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So if there is a bubble and existing infrastructure assets are being bought and sold at inflated prices and with excessive leverage, what happens to the infrastructure when the bubble bursts and there is a credit crisis in the sector?

Those whom the Gods wish to destroy They first make mad. -- Euripides
by Carrie (migeru at eurotrib dot com) on Thu Nov 30th, 2006 at 06:20:52 AM EST
in the mid-nineties with IPPs (Independent Power projects) in Asia, which governments (mostly Indonesia and Pakistan) had put on line with blatant disregard for the real needs of the market.
Same thing that happened to merchant power in the early years of 2000. When you disregard the market, the market fights back.
I know a little about those issues, having worked on the restructuring process of both Asian IPPs and US merchant power plants.


When through hell, just keep going. W. Churchill
by Agnes a Paris on Thu Nov 30th, 2006 at 07:13:06 AM EST
[ Parent ]
"Same thing that happened" means nothing if one doesn't know what happened.

Those whom the Gods wish to destroy They first make mad. -- Euripides
by Carrie (migeru at eurotrib dot com) on Thu Nov 30th, 2006 at 07:23:48 AM EST
[ Parent ]
You are right, but that would stretch to diary length. Too happy to oblige.

When through hell, just keep going. W. Churchill
by Agnes a Paris on Thu Nov 30th, 2006 at 07:35:36 AM EST
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Well, the underlying assets will still be there, and will still function.

If you have a crisis caused by, to make it simple, higher interest rates, the company becomes unable to service its debt and defaults. The banks can then decide to take over the project (wipe out equity, i.e. the investors lose their money) and/or restructure - reschedule the debt, change the terms to make debt bearable. If it still doesn't fly, then banks will lose some of the money they put in (that can be done in an orderly fashion as part of the restructuring: banks cancel a part of the debt to have a chance to get the rest back). They may also start lobbying to change the underlying economics, i.e. increase prices of the services (tolls, airport fees, etc...) if set contractually rather than by markets.

In the long run, we're all dead. John Maynard Keynes

by Jerome a Paris (etg@eurotrib.com) on Thu Nov 30th, 2006 at 09:35:16 AM EST
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Doesn't rescheduling/restructuring the debt mean that the banks lose money? [Because the present value of the future revenue stream is reduced]

Those whom the Gods wish to destroy They first make mad. -- Euripides
by Carrie (migeru at eurotrib dot com) on Thu Nov 30th, 2006 at 09:53:43 AM EST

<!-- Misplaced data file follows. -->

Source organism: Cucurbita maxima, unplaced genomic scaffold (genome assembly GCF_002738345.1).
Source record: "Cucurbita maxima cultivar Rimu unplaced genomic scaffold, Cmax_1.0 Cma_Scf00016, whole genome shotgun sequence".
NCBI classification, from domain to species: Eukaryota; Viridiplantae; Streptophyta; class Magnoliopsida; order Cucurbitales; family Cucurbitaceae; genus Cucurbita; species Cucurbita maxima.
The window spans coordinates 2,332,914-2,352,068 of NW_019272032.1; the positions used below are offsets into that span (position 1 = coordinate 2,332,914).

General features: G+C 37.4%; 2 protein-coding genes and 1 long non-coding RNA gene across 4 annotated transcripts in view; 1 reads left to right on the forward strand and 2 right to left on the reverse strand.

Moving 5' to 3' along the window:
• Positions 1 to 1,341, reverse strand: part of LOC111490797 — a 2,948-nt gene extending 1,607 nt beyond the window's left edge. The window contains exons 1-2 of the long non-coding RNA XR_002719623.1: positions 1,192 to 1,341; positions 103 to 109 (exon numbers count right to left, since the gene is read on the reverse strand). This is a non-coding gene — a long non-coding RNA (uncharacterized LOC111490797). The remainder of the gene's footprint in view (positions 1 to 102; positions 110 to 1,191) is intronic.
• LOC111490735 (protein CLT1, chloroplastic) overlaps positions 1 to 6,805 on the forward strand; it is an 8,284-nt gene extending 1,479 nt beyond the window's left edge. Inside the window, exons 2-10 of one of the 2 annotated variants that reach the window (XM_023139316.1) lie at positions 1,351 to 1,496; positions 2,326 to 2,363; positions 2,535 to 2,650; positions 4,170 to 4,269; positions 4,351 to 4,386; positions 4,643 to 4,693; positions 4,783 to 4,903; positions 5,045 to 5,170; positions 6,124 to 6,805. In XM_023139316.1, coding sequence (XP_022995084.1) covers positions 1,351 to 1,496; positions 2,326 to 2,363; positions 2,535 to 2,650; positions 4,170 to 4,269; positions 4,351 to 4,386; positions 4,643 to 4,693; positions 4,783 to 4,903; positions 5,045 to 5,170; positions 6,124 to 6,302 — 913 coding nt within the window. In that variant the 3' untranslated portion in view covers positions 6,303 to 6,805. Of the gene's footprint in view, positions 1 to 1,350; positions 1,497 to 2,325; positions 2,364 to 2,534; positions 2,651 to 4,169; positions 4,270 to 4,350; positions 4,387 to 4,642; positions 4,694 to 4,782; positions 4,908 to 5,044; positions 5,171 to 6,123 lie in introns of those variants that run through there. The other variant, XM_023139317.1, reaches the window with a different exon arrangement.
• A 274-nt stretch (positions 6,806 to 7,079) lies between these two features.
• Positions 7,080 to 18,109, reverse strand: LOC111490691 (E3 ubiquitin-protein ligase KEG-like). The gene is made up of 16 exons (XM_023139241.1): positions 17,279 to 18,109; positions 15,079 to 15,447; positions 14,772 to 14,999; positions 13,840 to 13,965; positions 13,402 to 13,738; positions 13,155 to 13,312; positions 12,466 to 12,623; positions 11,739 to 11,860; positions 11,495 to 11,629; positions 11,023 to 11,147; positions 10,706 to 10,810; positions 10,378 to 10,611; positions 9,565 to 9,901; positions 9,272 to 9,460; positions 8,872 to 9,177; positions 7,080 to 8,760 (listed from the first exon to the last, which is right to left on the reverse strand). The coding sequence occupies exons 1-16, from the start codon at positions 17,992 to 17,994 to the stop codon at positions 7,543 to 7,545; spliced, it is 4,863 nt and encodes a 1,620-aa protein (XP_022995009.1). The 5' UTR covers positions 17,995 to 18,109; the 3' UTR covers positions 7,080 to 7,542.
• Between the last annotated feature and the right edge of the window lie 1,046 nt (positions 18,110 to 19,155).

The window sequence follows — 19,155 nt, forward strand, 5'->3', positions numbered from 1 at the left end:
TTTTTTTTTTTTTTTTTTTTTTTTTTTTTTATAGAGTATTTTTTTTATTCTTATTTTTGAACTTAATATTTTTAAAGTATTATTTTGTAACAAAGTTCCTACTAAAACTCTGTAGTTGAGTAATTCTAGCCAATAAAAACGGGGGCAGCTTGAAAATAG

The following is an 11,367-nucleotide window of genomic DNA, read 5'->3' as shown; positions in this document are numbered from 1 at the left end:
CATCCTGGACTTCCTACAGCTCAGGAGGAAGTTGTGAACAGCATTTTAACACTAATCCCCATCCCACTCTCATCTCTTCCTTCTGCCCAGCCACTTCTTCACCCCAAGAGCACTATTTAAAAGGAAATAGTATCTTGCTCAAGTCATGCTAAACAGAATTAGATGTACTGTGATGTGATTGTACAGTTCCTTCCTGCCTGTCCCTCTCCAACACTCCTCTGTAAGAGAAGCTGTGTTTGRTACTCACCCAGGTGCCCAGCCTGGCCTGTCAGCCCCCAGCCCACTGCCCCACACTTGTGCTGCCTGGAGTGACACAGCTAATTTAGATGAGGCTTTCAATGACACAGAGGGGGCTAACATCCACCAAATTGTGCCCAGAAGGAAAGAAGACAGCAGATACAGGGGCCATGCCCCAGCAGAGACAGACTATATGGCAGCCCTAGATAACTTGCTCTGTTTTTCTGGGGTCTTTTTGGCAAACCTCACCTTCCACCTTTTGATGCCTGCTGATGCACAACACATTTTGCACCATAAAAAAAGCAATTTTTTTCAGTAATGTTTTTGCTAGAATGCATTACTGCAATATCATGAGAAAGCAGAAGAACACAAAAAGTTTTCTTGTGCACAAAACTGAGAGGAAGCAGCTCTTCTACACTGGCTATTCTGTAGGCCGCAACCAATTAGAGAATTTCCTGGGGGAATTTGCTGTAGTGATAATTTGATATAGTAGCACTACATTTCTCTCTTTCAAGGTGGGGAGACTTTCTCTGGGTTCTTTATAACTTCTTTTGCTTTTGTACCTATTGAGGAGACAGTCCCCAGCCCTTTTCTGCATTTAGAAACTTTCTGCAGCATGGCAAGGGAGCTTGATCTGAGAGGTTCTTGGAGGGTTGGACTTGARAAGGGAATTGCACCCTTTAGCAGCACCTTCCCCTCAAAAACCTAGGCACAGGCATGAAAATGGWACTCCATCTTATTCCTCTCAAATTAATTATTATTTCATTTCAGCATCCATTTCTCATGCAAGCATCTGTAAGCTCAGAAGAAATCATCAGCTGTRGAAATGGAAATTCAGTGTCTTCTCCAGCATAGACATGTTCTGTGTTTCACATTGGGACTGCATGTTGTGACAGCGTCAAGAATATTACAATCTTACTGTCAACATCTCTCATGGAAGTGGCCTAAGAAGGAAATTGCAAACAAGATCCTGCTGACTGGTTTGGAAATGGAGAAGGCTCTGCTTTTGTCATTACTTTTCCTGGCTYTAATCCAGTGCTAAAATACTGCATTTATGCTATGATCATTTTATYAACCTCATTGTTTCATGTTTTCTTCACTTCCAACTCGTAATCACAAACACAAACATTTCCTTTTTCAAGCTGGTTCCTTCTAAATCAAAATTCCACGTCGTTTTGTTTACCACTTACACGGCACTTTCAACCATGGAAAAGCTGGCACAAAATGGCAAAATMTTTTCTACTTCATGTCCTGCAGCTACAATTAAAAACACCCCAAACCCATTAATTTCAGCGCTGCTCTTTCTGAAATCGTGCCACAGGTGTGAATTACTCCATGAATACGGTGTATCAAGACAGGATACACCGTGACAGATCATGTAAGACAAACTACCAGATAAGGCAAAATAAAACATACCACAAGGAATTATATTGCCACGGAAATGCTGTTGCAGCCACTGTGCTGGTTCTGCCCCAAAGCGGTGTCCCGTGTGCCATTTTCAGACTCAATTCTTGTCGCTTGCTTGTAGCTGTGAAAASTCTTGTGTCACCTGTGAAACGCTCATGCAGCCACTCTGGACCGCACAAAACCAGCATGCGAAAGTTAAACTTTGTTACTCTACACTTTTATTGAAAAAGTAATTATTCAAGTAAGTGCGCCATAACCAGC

[ Parent ]
It does, theoretically at least. However restructuring schemes are built on revised business plans, some of which actually manage to come up with higher profit forecasts on the long term. Market advisors can be very "creative"

When through hell, just keep going. W. Churchill
by Agnes a Paris on Thu Nov 30th, 2006 at 10:58:49 AM EST
[ Parent ]
Rescheduling can simply mean that principal repayments are pushed into the future, but interest keeps on being paid - thus no losses for banks.

There can be a reduction in interest rates payable to banks - formally no losses, but less revenue for banks than before

Then there can be debt cancellation (write off) - then banks will have formally lost money. What happens in practice is that banks have provisioned amount right from the start, and if a transaction looks to be in trouble, they'll provision more (before even having losses or even negotiating a restructuring). Using these provisions up when restructuring does not create losses for the bank (as they have been "preemptively" booked in earlier periods) Banks typically pile up a lot of provisions in good times (subject to tax authorities, as these provisions reduce profits and thus taxes payable) and can ride out quite significant losses for a while before it really hurts.

In the long run, we're all dead. John Maynard Keynes

by Jerome a Paris (etg@eurotrib.com) on Thu Nov 30th, 2006 at 11:15:56 AM EST
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No idea. Probably, the response is : it depends.

Looking at the chunnel, no, if you have some shareholders for taking the bloodbath.
If I have understand properly, it is a bonanza for the banks having financed it at the right time.

La répartie est dans l'escalier. Elle revient de suite.

by lacordaire on Thu Nov 30th, 2006 at 05:38:37 PM EST
[ Parent ]
as far as tolls are concerned, the potential for their increase is very strictly framed within the concession contract signed btw the public authority and the private operator. The headroom for increase is typically inflation plus peanuts, unless the  authority breaches their contractual obligations for eg. allows for another toll road to be built in order to directly compete with the first one. Lobbying is in this area a waste of time, unless the project gets to the point of no return and then it's banks' bargain power against that of public authorities. Would not place bets...
For airport fees, it is even more complicated, as the bulk of it is regulated by the IATA.


When through hell, just keep going. W. Churchill
by Agnes a Paris on Thu Nov 30th, 2006 at 11:05:57 AM EST
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